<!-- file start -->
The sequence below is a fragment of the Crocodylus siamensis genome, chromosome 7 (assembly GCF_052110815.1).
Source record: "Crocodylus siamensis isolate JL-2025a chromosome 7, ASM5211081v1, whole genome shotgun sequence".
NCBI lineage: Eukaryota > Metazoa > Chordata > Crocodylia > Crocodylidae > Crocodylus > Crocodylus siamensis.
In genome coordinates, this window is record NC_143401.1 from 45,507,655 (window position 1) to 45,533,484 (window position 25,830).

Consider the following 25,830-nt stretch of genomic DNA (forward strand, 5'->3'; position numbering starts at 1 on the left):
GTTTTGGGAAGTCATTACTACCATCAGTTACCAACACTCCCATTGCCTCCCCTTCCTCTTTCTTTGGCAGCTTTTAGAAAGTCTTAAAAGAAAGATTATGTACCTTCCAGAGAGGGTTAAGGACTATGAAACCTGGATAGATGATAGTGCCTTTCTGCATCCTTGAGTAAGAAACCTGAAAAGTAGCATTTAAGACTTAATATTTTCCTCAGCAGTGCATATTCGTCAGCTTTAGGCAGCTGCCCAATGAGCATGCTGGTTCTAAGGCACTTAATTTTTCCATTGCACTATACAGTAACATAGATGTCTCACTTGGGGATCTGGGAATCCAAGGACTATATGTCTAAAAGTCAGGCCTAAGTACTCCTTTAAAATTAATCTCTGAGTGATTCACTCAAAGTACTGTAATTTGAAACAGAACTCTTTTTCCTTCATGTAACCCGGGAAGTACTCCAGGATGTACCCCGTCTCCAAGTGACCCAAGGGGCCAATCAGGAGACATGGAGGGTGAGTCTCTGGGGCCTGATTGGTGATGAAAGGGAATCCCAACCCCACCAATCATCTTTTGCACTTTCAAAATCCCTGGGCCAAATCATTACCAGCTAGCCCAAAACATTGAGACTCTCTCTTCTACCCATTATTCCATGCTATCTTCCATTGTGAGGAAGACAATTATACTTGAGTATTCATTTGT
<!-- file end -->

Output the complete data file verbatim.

The sequence below is a fragment of the Crocodylus siamensis genome, chromosome 7 (assembly GCF_052110815.1).
Source record: "Crocodylus siamensis isolate JL-2025a chromosome 7, ASM5211081v1, whole genome shotgun sequence".
NCBI lineage: Eukaryota > Metazoa > Chordata > Crocodylia > Crocodylidae > Crocodylus > Crocodylus siamensis.
In genome coordinates, this window is record NC_143401.1 from 45,507,655 (window position 1) to 45,533,484 (window position 25,830).

Consider the following 25,830-nt stretch of genomic DNA (forward strand, 5'->3'; position numbering starts at 1 on the left):
GTTTTGGGAAGTCATTACTACCATCAGTTACCAACACTCCCATTGCCTCCCCTTCCTCTTTCTTTGGCAGCTTTTAGAAAGTCTTAAAAGAAAGATTATGTACCTTCCAGAGAGGGTTAAGGACTATGAAACCTGGATAGATGATAGTGCCTTTCTGCATCCTTGAGTAAGAAACCTGAAAAGTAGCATTTAAGACTTAATATTTTCCTCAGCAGTGCATATTCGTCAGCTTTAGGCAGCTGCCCAATGAGCATGCTGGTTCTAAGGCACTTAATTTTTCCATTGCACTATACAGTAACATAGATGTCTCACTTGGGGATCTGGGAATCCAAGGACTATATGTCTAAAAGTCAGGCCTAAGTACTCCTTTAAAATTAATCTCTGAGTGATTCACTCAAAGTACTGTAATTTGAAACAGAACTCTTTTTCCTTCATGTAACCCGGGAAGTACTCCAGGATGTACCCCGTCTCCAAGTGACCCAAGGGGCCAATCAGGAGACATGGAGGGTGAGTCTCTGGGGCCTGATTGGTGATGAAAGGGAATCCCAACCCCACCAATCATCTTTTGCACTTTCAAAATCCCTGGGCCAAATCATTACCAGCTAGCCCAAAACATTGAGACTCTCTCTTCTACCCATTATTCCATGCTATCTTCCATTGTGAGGAAGACAATTATACTTGAGTATTCATTTGT